Finally, as Europe is a culturally and linguistically diverse region, creating a network of regional innovation hubs, or ‘Small Valleys,’ would contribute vitally to creating a unified and coherent innovative culture through the linking of universities, business, and the public sector. ‘Small Valleys’ would encourage the sharing of ideas across multiple disciplines, thus fostering continuous innovation. When it comes to product testing, the EU is a single market more in name than in practice. It is weighed down with restrictions and regulations in different countries, thus slowing down companies’ development from idea to market. The concept of Pan-EU Sandboxes would unify the EU by providing a framework for companies located in the EU to test products and ideas at greater speed. This would vastly improve the process of innovation, development of products or services, market testing, and production in game-changing ways.

 

What can you do?
It’s also important to remember that you don’t need to belong to the EU Unicorns group to support this effort. Companies of all types and sizes can commit to the EU vision of green tech by setting sustainability goals for their organisation. A commitment to sustainability presents so many opportunities for the future of our climate, global and local communities and for business growth across every industry. The path to sustainability can start small and grow from incremental changes.

At Immedis we know we have a lot to do, but we’ve started sustainability initiatives that are mapped closely to our company values. This year we are taking a hard look at the sustainability of our business operations. From this assessment we’ll produce a sustainability report which we’ll use for goal setting. These efforts will help us be a more efficient, effective and sustainable business which will also contribute to building a more sustainable future in the communities where we operate.

Immedis is part of Clune Tech, a collection of global companies that deliver focus driven, digitized solutions to simplify the complexity of global business. Sustainability is a shared value among the companies within the Group. CluneTech recently acquired an emerging startup called Gradguide. The company pairs graduates with mentors and tech companies to help them make the transition from college into the tech industry. Gradguide’s continued growth and success will create opportunities for leading and emerging companies to find and acquire top talent coming right out of college. It’s yet another example of leaders and leading companies joining forces to create long term solutions to business problems and challenges, including the need to support emerging companies and business growth in the EU.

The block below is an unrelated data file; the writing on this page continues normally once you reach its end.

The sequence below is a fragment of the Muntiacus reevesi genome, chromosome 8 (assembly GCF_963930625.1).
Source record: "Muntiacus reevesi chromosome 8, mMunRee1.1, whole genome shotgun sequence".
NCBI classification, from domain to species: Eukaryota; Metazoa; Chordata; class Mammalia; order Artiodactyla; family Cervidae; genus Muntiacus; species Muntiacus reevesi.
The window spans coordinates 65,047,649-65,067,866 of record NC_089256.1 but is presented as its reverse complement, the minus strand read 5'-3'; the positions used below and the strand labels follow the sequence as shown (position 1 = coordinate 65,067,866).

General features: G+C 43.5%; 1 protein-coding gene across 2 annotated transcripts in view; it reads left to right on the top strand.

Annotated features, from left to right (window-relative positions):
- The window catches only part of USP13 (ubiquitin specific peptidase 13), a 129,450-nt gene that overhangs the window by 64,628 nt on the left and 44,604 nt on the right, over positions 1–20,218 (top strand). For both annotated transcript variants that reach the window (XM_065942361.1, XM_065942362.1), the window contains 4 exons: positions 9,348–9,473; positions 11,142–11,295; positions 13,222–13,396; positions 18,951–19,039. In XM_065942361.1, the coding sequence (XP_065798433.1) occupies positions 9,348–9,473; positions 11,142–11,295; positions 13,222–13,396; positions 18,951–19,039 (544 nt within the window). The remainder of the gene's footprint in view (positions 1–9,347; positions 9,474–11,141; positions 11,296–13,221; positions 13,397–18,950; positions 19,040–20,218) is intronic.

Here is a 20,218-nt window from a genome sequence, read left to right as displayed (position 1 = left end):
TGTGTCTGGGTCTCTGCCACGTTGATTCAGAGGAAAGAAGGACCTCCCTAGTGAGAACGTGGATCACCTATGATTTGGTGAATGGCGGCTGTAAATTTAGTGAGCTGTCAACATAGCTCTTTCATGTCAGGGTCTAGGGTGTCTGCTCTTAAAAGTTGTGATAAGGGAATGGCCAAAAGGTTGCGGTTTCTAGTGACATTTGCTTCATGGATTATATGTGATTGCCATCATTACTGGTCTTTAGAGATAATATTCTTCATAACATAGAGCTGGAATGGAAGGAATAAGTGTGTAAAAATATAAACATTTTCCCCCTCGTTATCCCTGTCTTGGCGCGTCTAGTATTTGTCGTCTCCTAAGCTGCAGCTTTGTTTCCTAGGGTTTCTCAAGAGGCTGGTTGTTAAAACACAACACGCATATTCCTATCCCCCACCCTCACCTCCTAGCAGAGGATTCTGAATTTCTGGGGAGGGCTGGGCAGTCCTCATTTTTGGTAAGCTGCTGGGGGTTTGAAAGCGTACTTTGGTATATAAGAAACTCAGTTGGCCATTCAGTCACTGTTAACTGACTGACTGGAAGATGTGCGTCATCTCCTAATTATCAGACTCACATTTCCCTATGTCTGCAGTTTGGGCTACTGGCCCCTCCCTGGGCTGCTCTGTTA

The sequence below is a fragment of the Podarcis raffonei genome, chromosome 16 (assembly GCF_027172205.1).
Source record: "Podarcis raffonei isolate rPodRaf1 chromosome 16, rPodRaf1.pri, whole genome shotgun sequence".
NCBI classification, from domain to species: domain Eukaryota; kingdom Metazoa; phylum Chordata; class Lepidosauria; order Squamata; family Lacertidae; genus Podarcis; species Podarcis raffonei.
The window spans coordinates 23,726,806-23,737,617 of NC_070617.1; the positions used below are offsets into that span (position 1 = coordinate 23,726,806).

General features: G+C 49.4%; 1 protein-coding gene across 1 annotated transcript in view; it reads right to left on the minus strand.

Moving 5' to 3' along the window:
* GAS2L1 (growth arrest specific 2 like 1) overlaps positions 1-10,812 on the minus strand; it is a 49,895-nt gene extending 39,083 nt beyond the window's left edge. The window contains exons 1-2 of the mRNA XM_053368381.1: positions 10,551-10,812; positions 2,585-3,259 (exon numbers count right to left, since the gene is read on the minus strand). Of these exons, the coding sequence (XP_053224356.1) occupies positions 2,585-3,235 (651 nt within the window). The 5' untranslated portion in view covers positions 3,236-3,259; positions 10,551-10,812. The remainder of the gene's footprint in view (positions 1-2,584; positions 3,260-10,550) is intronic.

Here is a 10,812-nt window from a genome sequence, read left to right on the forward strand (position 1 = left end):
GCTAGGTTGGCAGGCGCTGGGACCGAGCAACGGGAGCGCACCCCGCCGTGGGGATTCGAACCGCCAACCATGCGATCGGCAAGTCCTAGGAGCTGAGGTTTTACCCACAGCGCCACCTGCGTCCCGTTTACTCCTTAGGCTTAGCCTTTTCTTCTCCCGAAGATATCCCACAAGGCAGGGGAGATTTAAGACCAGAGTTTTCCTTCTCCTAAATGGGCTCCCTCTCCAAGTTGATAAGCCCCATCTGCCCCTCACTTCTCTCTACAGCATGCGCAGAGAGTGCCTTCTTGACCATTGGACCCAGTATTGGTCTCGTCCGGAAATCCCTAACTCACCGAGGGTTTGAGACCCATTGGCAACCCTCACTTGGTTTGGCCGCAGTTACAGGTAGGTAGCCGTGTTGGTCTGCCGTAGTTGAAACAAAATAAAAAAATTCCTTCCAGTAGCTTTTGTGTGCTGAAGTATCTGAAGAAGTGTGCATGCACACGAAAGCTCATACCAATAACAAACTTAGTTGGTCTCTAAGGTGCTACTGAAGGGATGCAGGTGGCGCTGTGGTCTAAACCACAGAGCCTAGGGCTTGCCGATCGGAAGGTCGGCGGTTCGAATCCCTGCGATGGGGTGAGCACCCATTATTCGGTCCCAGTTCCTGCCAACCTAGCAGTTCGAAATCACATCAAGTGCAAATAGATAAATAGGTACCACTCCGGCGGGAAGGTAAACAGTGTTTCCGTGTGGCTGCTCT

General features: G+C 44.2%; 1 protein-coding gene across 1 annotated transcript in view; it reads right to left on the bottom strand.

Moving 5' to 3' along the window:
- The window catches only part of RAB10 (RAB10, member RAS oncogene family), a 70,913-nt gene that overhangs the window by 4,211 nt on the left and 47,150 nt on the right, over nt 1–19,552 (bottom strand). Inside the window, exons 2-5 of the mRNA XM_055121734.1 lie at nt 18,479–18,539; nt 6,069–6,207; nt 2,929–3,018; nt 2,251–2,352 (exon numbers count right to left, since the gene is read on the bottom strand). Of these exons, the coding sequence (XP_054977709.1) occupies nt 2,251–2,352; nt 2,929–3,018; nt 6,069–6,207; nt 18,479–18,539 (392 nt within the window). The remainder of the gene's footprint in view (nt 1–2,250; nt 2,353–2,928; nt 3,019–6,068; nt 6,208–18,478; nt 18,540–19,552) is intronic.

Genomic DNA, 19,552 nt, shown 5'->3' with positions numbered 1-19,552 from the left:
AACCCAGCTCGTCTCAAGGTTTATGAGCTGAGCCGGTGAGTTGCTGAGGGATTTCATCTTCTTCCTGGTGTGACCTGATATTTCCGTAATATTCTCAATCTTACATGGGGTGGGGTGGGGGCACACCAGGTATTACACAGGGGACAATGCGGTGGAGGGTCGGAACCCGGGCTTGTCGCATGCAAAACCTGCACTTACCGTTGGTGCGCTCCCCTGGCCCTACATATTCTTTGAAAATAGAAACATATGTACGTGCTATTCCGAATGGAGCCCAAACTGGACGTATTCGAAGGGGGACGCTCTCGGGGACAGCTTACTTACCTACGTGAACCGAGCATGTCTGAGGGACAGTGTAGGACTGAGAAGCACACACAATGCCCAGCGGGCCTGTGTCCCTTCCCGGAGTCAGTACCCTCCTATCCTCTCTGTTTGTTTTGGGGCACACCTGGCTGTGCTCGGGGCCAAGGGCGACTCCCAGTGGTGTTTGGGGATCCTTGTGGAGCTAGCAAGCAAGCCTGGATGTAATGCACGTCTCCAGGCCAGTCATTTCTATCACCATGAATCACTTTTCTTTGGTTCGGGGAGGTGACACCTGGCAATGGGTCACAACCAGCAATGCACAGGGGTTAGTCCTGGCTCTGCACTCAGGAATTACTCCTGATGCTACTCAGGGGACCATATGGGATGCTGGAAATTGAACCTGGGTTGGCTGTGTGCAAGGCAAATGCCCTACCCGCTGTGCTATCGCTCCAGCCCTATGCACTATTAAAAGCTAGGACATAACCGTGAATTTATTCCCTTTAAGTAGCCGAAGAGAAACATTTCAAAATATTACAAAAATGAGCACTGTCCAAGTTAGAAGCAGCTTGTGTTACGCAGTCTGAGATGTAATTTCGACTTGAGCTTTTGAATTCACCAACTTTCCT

Much of it comes down to a well-worn but powerful statement that applies here and to many challenges – Think globally, act locally. That’s how the EU Unicorns group got its start. Government and business leaders gathered to discuss the global technology industry and the future prospects for the EU. Now we’re bringing our ideas to life to create positive change for the EU and in our own businesses and communities.

As leaders, we can all contribute to the culture of innovation through thought leadership, disseminating ideas, and demonstrating practical, detailed pathways to make a positive and lasting impact that’s beneficial to business while also fostering innovation and sustainable growth.

About Ruairi Kelleher

Ruairi Kelleher is CEO and a member of the Board of Directors of Immedis, the global leader in consolidated global payroll solutions. Ruairi is responsible for the corporate direction, strategy, and M&A activity at Immedis, enabling the senior leadership team to drive innovation in international payroll and tax services through Immedis’ cloud-based solution.